Post Co.'s Quarterly Profit Falls, but Revenue Rises
Thursday, March 1, 2007
The Washington Post Co. said yesterday that its fourth-quarter profit was down 7 percent, to $95.5 million from $102.4 million in the fourth quarter of 2005, despite a 10 percent gain in revenue.
The company had a profit of $324.5 million ($33.68 a share) on $3.9 billion in revenue in 2006, up from $314.3 million ($32.59) on $3.55 billion in revenue in 2005.
Revenue at The Post Co.'s Kaplan education division continued to surge -- it rose 19 percent for the year, to $1.68 billion, outpacing all other Post Co. business units. Yearly revenue was up 11 percent at the company's Cable One business, 9 percent at its six television stations and 1 percent at its newspaper division. Revenue was down 4 percent at its magazine division, which includes Newsweek.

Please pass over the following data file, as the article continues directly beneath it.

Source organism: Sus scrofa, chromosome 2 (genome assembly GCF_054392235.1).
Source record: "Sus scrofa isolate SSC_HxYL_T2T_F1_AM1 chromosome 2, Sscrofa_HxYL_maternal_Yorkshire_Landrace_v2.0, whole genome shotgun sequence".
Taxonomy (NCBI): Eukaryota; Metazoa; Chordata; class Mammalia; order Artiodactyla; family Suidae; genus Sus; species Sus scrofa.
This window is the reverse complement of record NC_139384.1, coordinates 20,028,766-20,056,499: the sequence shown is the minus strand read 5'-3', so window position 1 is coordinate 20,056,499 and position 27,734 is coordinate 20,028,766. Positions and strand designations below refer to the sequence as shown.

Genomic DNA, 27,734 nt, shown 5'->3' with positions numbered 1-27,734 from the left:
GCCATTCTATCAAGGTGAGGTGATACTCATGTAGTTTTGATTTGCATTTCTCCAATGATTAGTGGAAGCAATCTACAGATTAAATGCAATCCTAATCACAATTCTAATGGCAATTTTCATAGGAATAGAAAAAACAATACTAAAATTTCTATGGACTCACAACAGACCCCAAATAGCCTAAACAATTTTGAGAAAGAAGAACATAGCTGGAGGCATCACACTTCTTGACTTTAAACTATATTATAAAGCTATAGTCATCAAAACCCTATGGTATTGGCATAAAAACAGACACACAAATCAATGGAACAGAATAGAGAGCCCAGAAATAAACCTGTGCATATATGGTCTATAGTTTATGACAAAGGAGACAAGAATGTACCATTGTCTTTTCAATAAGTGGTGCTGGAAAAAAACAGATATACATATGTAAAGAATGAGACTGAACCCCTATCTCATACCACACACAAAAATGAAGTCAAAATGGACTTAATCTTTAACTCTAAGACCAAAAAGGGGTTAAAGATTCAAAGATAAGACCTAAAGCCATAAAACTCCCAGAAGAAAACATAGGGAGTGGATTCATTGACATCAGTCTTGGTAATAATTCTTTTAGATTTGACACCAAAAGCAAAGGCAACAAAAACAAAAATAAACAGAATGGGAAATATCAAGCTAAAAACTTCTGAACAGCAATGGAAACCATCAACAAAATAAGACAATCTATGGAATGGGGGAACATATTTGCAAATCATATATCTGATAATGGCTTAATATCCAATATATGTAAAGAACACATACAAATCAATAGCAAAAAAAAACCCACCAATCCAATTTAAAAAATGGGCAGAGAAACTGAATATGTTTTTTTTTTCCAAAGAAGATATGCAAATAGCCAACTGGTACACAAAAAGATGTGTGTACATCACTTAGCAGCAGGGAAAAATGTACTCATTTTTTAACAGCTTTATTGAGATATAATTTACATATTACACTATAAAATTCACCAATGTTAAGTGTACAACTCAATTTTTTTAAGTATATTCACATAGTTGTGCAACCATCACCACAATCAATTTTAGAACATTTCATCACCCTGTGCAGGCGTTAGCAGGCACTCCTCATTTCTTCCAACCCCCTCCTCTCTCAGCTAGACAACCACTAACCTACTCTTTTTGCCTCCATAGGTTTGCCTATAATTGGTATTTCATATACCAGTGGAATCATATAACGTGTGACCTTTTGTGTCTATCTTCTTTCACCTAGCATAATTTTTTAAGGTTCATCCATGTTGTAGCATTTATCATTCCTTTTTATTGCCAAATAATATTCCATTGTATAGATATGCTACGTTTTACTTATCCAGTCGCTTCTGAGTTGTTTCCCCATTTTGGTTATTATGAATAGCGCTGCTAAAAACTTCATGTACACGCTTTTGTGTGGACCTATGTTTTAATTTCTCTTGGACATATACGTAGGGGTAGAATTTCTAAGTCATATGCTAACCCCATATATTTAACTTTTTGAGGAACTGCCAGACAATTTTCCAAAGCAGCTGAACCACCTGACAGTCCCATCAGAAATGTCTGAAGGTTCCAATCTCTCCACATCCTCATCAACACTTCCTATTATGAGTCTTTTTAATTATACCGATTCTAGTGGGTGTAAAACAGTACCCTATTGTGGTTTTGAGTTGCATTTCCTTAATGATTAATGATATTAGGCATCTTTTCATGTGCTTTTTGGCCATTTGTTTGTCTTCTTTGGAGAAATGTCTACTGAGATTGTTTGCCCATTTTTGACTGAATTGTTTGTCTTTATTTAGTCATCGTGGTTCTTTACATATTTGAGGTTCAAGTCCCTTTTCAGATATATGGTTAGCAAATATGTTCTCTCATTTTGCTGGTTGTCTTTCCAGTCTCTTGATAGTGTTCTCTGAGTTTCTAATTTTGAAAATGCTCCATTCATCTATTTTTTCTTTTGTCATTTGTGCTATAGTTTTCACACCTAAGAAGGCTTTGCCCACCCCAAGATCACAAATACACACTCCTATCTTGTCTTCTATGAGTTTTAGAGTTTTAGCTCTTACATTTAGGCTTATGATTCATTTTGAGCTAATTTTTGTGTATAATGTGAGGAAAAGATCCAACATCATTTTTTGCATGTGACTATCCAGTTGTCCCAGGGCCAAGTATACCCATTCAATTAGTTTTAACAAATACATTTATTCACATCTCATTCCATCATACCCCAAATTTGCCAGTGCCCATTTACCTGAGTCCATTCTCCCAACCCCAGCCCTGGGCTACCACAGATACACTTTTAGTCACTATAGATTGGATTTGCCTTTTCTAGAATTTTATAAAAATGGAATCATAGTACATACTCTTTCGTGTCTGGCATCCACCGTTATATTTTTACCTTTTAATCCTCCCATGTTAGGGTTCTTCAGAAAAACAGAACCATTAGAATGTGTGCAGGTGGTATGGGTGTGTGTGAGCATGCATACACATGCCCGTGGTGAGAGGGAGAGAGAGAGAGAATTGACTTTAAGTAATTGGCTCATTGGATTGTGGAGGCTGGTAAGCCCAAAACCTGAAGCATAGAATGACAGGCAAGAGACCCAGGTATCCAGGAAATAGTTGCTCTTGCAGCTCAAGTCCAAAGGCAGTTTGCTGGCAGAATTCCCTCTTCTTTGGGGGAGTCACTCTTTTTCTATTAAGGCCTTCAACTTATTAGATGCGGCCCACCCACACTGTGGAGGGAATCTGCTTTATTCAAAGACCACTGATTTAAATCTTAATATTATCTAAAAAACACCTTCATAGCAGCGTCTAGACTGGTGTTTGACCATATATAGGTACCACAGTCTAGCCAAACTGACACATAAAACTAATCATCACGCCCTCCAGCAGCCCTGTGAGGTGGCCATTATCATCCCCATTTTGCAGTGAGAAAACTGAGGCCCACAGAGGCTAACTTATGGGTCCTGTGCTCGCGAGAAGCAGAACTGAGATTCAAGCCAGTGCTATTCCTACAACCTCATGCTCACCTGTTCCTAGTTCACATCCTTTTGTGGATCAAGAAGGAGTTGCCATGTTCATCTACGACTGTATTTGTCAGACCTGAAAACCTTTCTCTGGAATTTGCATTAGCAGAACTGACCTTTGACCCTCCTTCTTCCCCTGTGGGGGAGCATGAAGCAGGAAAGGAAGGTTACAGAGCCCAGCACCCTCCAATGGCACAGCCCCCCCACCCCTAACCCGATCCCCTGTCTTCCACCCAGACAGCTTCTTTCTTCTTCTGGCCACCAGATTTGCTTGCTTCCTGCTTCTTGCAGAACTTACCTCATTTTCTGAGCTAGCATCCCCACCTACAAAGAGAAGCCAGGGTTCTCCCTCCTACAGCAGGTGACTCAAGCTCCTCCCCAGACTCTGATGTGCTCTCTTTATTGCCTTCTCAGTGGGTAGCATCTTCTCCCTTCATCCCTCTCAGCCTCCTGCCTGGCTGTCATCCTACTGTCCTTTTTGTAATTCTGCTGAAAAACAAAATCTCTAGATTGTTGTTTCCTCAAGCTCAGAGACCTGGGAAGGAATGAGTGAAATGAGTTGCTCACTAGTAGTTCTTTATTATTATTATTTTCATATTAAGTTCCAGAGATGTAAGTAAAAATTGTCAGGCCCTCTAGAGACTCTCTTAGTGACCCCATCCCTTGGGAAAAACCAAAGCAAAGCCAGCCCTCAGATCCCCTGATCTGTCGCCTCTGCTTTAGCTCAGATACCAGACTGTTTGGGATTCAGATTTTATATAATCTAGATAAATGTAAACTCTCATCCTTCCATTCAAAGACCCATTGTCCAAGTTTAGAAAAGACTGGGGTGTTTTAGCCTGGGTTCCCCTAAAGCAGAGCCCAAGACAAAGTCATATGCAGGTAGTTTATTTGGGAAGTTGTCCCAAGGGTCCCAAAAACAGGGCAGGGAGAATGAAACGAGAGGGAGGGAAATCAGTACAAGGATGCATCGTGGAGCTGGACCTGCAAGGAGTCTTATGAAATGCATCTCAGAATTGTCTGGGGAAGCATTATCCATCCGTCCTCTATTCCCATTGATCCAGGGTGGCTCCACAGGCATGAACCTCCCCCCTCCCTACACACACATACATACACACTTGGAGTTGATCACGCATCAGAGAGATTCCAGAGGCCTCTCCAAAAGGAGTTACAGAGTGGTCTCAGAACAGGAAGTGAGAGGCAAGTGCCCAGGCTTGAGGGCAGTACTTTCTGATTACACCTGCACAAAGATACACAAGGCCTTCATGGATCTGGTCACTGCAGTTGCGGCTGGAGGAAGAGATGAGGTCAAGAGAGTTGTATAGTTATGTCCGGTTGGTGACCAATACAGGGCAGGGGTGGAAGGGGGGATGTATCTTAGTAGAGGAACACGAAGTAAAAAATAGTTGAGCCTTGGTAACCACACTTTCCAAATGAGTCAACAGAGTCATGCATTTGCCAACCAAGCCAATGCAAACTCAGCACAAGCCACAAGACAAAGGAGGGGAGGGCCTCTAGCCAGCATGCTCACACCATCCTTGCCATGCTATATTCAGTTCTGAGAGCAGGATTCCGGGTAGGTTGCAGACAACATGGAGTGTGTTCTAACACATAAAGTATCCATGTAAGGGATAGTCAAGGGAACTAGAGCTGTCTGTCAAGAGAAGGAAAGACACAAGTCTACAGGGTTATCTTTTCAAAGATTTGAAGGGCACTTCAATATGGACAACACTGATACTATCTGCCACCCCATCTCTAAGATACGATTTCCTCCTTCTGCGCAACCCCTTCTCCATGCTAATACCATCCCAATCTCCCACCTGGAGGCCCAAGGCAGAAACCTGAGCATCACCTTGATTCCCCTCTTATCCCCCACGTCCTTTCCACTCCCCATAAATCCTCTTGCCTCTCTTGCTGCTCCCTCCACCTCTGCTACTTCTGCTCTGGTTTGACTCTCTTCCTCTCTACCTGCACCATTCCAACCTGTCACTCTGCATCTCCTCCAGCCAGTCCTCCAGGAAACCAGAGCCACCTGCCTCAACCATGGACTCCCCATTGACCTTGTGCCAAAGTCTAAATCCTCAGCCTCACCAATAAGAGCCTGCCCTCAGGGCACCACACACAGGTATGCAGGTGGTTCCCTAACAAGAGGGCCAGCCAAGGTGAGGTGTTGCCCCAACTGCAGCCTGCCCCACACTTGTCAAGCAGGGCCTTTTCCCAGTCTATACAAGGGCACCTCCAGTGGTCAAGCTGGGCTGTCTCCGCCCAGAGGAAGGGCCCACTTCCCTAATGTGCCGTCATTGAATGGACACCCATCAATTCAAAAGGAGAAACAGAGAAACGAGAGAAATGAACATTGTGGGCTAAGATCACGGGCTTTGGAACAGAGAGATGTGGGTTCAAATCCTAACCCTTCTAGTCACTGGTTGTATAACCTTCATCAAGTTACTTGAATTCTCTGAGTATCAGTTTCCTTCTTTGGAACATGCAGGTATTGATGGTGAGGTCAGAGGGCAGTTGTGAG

The company does not break out profit for its divisions.
The Post Co. attributed the fourth-quarter slump to several one-time expenses, including early retirement buyouts for about 170 Post employees, $14 million worth of stock compensation for Kaplan executives and $13 million for settling part of a class-action lawsuit in which Kaplan was accused of colluding with BAR/BRI, a bar-exam prep company. It also suffered from an ongoing decline in advertising revenue at its newspaper division, which includes The Post and other smaller papers.
Advertising at The Washington Post was down 8 percent in the fourth quarter and 4 percent for the year, to $573.2 million. Online advertising -- primarily at washingtonpost.com -- was up 28 percent, to $102.7 million, for the year, breaking the $100 million mark for the first time.
Daily circulation at The Post for 2006 was down 2.9 percent, to 673,900, and Sunday circulation was down 3.2 percent, to 937,700. The numbers represent an improvement from 2005's declines, when daily and Sunday circulations each dropped more than 4 percent from 2004.
Post Co. stock closed down $3.24 a share yesterday, at $766.
Elsewhere in the industry yesterday, Cincinnati's E.W. Scripps warned that its first-quarter and full-year earnings would decline, owing to ongoing advertising declines. The news sent Scripps stock down more than 3 percent, to close at $45.31 per share.